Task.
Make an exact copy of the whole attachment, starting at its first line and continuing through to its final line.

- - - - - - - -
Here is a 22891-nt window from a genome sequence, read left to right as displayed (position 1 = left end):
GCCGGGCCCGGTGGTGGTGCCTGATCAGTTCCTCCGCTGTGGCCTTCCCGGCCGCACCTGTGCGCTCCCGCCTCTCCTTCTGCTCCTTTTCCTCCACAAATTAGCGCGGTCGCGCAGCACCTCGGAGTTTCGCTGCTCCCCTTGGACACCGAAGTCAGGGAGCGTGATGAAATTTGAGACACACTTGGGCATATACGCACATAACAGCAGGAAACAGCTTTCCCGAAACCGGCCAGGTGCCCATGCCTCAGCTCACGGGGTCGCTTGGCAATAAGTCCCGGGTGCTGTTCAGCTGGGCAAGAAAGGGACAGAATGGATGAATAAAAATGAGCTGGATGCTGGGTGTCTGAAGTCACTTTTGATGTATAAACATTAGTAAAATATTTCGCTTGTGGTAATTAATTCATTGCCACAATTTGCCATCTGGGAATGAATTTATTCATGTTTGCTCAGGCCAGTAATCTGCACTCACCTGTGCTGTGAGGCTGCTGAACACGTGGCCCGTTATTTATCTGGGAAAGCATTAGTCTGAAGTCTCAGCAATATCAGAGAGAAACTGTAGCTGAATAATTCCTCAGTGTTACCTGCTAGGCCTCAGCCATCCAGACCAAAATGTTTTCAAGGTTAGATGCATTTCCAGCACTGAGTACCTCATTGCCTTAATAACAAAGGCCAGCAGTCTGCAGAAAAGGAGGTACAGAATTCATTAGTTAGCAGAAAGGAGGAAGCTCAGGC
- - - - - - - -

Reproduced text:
Here is a 22891-nt window from a genome sequence, read left to right as displayed (position 1 = left end):
GCCGGGCCCGGTGGTGGTGCCTGATCAGTTCCTCCGCTGTGGCCTTCCCGGCCGCACCTGTGCGCTCCCGCCTCTCCTTCTGCTCCTTTTCCTCCACAAATTAGCGCGGTCGCGCAGCACCTCGGAGTTTCGCTGCTCCCCTTGGACACCGAAGTCAGGGAGCGTGATGAAATTTGAGACACACTTGGGCATATACGCACATAACAGCAGGAAACAGCTTTCCCGAAACCGGCCAGGTGCCCATGCCTCAGCTCACGGGGTCGCTTGGCAATAAGTCCCGGGTGCTGTTCAGCTGGGCAAGAAAGGGACAGAATGGATGAATAAAAATGAGCTGGATGCTGGGTGTCTGAAGTCACTTTTGATGTATAAACATTAGTAAAATATTTCGCTTGTGGTAATTAATTCATTGCCACAATTTGCCATCTGGGAATGAATTTATTCATGTTTGCTCAGGCCAGTAATCTGCACTCACCTGTGCTGTGAGGCTGCTGAACACGTGGCCCGTTATTTATCTGGGAAAGCATTAGTCTGAAGTCTCAGCAATATCAGAGAGAAACTGTAGCTGAATAATTCCTCAGTGTTACCTGCTAGGCCTCAGCCATCCAGACCAAAATGTTTTCAAGGTTAGATGCATTTCCAGCACTGAGTACCTCATTGCCTTAATAACAAAGGCCAGCAGTCTGCAGAAAAGGAGGTACAGAATTCATTAGTTAGCAGAAAGGAGGAAGCTCAGGC